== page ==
|Dr.K.Govindaraju with Prof.M.A.Windey|
‘Education is a powerful “equalizer”, opening doors to all to lift themselves out of poverty’ said Prof.M.A.Windey, noted Social reformer of international repute in his inaugural address of a seminar organized by SEVAI, a Trichy based NGO on 2nd March 2002 in SEVAI Centre. Prof.M.A.Windey further said that education empowers people and strengthens nations. The goals of Education of the developing countries are universal primary completion and gender parity in primary and secondary schooling. Moreover, education—especially girls’ education—has a direct and proven impact on the goals related to child and reproductive health and environmental sustainability. Education also promotes economic growth, national productivity and innovation, and values of democracy and social cohesion. Investment in education benefits the individual, society, and the world as a whole. Broad-based education of good quality is among the most powerful instruments known to reduce poverty and inequality. With proven benefits for personal health, it also strengthens nations’ economic health by laying the foundation for sustained economic growth. For individuals and nations, it is key to creating, applying, and spreading knowledge—and thus to the development of dynamic, globally competitive economies. And it is fundamental for the construction of democratic societies. Education greatly benefits personal health. Particularly powerful for girls, it profoundly affects reproductive health, and also improves child mortality and welfare through better nutrition and higher immunization rates. Education may be the single most effective preventive weapon against HIV/AIDS. Research has established that every year of schooling increases individual wages for both men and women by a worldwide average of about 10 percent. In poor countries, the gains are even greater. Education is a great “leveler”, illiteracy being one of the strongest predictors of poverty. Primary education plays a catalytic role for those most likely to be poor, including girls, ethnic minorities, orphans, disabled people, and rural families. An educated and skilled workforce is one of the pillars of the knowledge-based economy. Increasingly, comparative advantages among nations come less from natural resources or cheap labor and more from technical innovations and the competitive use of knowledge. Studies also link education to economic growth: education contributes to improved productivity which in theory should lead to higher income and improved economic performance. Countries with higher primary schooling and a smaller gap between rates of boys’ and girls’ schooling tend to enjoy greater democracy. Democratic political institutions (such as power-sharing and clean elections) are more likely to exist in countries with higher literacy rates and education levels. Peace education—spanning issues of human security, equity, justice, and intercultural understanding— is of paramount importance. Education also reduces crime: poor school environments lead to deficient academic performance, absenteeism, and drop out—precursors of delinquent and violent behavior. Education can enhance natural resource management and national capacity for disaster prevention and adoption of new, environmentally friendly technologies’.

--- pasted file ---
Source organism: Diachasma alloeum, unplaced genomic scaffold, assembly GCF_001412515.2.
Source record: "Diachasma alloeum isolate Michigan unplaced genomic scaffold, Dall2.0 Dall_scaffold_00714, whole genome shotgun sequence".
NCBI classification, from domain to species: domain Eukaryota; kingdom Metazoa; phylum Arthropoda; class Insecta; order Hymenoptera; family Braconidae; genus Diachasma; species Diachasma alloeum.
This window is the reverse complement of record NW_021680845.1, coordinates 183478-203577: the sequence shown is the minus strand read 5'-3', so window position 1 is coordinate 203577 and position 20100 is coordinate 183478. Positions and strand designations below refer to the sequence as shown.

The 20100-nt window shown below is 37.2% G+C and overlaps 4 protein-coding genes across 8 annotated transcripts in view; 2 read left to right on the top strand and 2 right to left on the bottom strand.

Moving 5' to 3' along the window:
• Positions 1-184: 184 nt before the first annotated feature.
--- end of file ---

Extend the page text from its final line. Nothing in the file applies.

Dr.K.Govindaraju, Founder of SEVAI mentioned that ‘Investment in girls’ education yields some of the highest returns of all development investments, yielding both private and social benefits that accrue to individuals, families, and society at large. Women with formal education are much more likely to use reliable family planning methods, delay marriage and childbearing, and have fewer and healthier babies than women with no formal education. It is estimated that one year of female schooling reduces fertility by 10 percent. The effect is particularly pronounced for secondary schooling. Women with some formal education are more likely to seek medical care, ensure their children are immunized, be better informed about their children's nutritional requirements, and adopt improved sanitation practices. As a result, their infants and children have higher survival rates and tend to be healthier and better nourished. Women with formal education tend to have better knowledge about health care practices, are less likely to become pregnant at a very young age, tend to have fewer, better-spaced pregnancies, and seek pre- and post-natal care. It is estimated that an additional year of schooling for 1,000 women helps prevent two maternal deaths. Girls’ education ranks among the most powerful tools for reducing girls’ vulnerability. It slows and reduces the spread of HIV/AIDS by contributing to female economic independence, delayed marriage, family planning, and work outside the home as well as greater information about the disease and how to prevent it. Education has been proven to increase income for wage earners and increase productivity for employers, yielding benefits for the community and society .Mothers’ education is a significant variable affecting children’s education attainment and opportunities. A mother with a few years of formal education is considerably more likely to send her children to school. In many countries each additional year of formal education completed by a mother translates into her children remaining in school for an additional one-third to one-half year’. Earlier Dr.S.Kishore welcomed the participants and Dr.Rajan proposed vote of thanks.KRIS